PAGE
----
Inland

When it comes to interpreting art, I’m usually pretty black-and-white.  I am a firm believer in Truth, that there is absolute truth out there.  I hated having to interpret poems and stories in English class – I’d think, “I don’t know what the author meant by that.  I haven’t asked them.”  I’d get annoyed if a songwriter, when asked what a song was about, would say something like, “It can mean different things to different people.”  I understand what they’re saying, but it still vexes me.  Normally I want to know what a song is truly about, the true meaning behind the words, from the person who wrote it.  So it always surprises me when I come across a piece of art and can experience it meaning something personal to me, something different from what it meant to the artist.

Matt Odmark



Jars of Clay is my favorite band.  Fixation-level favorite.  Their music resonates with me, even when I don’t always “get” the lyrics – I still resonate with the “feel” of the songs.  I was listening to a few tracks from their latest record before the full album was released, and it was around that time that I realized I am an Aspie.  So while thoughts about my self-diagnosis were swirling through my head, this song was also swirling around in there.  And because I like finding patterns and connections, I recognized my journey in some of the lyrics.  I hope you’ll listen to the song before reading on:


They don’t believe in oceans, you, you were a sailor

Who burned your ship and walked on, far away you walked on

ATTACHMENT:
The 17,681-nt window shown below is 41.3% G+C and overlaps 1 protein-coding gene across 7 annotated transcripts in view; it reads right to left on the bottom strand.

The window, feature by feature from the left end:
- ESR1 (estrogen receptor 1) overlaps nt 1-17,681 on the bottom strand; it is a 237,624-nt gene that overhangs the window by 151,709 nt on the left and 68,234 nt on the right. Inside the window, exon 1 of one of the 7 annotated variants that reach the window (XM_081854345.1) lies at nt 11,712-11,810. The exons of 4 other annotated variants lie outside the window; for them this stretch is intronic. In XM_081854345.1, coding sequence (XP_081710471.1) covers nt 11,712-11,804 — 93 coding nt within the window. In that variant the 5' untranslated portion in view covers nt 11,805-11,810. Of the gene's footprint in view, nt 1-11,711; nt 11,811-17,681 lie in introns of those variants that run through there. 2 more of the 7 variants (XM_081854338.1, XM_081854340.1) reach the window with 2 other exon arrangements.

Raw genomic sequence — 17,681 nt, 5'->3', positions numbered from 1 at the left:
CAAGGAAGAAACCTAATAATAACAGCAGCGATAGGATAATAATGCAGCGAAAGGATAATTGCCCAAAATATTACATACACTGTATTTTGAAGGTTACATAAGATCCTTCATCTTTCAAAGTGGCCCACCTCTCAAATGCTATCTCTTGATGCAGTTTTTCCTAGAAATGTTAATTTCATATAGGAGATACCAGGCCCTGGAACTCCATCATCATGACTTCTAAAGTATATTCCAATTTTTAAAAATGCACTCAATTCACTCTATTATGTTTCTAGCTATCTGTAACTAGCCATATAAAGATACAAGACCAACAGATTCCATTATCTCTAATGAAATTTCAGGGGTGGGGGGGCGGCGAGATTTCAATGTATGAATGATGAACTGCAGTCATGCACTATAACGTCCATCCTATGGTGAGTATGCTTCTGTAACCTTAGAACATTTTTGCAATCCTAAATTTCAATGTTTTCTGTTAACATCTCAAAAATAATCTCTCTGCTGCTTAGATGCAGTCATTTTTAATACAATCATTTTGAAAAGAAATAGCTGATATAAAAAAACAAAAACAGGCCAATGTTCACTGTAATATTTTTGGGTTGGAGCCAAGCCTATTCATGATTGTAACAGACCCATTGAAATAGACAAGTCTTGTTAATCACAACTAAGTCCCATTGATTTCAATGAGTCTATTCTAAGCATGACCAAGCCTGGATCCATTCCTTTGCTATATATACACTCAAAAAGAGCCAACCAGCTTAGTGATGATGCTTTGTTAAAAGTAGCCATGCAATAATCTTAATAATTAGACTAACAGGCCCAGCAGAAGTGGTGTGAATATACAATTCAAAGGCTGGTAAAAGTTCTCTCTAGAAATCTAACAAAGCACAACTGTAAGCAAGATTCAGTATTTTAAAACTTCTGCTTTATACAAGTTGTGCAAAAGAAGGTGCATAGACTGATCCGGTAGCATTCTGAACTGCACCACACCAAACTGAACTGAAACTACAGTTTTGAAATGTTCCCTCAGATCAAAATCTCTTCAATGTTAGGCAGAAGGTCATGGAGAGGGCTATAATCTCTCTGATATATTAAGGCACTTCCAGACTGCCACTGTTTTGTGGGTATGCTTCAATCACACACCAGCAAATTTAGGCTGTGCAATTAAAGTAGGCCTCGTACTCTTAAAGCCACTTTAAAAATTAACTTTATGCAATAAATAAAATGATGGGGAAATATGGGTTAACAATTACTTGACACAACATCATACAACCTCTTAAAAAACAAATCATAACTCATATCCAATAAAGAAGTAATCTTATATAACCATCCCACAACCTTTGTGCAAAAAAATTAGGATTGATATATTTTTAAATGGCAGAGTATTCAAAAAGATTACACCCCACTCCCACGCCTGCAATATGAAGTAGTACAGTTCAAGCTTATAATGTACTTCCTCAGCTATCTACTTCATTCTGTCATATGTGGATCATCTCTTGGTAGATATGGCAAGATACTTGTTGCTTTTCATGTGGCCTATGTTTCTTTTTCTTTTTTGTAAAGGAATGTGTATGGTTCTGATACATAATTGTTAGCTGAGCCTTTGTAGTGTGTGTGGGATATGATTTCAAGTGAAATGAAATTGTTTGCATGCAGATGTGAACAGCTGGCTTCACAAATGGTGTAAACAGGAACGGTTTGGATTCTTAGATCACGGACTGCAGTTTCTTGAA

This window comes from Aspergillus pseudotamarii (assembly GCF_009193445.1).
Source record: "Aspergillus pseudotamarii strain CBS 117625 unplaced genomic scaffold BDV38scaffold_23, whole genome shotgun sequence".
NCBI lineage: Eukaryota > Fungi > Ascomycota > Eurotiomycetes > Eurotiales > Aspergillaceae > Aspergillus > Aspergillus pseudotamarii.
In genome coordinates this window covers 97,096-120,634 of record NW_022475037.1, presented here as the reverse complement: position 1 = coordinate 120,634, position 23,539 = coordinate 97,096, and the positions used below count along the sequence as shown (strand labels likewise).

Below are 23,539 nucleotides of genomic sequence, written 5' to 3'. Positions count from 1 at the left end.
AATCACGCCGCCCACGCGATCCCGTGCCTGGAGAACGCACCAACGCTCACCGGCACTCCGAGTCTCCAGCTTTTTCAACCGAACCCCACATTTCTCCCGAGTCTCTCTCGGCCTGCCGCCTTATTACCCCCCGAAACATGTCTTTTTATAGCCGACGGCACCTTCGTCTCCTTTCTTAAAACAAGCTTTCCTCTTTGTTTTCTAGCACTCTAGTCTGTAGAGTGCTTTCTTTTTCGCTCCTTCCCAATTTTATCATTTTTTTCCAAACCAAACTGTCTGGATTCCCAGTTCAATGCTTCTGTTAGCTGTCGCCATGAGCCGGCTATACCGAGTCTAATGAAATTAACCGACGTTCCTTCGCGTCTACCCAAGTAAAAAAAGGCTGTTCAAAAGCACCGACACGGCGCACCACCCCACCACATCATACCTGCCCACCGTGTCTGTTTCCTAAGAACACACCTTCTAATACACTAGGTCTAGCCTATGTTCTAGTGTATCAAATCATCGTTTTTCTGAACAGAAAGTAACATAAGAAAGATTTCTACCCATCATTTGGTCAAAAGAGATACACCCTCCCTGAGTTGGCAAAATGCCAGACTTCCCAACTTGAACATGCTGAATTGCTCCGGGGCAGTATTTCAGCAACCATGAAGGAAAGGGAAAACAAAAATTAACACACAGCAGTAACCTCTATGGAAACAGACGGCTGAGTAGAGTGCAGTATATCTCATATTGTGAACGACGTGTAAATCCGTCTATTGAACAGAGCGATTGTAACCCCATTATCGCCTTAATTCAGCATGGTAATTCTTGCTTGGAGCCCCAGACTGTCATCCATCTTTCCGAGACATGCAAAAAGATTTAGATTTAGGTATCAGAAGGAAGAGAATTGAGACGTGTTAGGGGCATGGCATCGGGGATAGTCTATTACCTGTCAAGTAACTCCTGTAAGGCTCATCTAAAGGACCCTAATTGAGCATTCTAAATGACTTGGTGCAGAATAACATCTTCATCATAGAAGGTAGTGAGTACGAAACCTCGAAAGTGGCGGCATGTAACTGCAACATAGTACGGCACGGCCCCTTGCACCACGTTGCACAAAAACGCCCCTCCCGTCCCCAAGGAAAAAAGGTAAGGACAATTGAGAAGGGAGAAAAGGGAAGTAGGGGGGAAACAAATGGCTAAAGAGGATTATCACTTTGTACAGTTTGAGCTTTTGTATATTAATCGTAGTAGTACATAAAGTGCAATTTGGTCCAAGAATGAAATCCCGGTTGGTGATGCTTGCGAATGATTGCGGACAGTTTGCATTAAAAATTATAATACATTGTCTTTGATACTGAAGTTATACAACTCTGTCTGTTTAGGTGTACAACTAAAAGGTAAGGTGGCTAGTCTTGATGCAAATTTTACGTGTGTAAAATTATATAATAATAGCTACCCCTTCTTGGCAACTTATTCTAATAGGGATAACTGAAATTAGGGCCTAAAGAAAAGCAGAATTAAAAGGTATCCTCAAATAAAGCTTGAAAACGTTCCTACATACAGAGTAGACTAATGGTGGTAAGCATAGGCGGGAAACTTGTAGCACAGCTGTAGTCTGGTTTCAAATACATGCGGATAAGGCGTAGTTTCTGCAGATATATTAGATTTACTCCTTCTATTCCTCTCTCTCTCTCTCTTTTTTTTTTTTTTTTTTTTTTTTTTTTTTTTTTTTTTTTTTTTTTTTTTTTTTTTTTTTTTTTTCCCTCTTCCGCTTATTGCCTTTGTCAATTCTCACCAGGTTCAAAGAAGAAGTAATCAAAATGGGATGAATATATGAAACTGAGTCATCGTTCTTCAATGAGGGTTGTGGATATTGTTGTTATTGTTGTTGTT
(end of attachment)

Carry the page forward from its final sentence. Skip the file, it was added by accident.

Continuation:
“It is a song about walking toward mystery and not being afraid to take risks,” Jars of Clay’s Dan Haseltine tells Rolling Stone. “The idea came from Homer’s Odyssey. In the story, Odysseus, a man who lived his life on the sea, is provoked, to take his oar and walk inland until he finds someone who doesn’t know what an oar is.”

This reminds me of what it feels like trying to enter the neurotypical world.  It’s a land where I have my oar and describe the sea (a very real object and a very real place I’ve experienced and know well) but they can’t comprehend what I’m talking about.  They may even think I’m making it up.

Yes, it's Gandalf.

Yes, it’s Gandalf.  He’s walking.  Not all who wander are lost…

 

There are no streets to walk on, no maps you can rely on

Faith and guts to guide you, wander ‘til you find you


Growing up undiagnosed, I didn’t have any maps or guides to help me navigate. Fortunately awareness and resources are increasing, but it still involves a lot of that “wander ’til you find you” stuff.


You keep turning inland where no man is an island

It’s where you’re supposed to be

I’m encouraged to make the effort to connect with others, instead of trying to be an island.  Even though it takes a lot of energy, in relationship and community is where I’m supposed to be.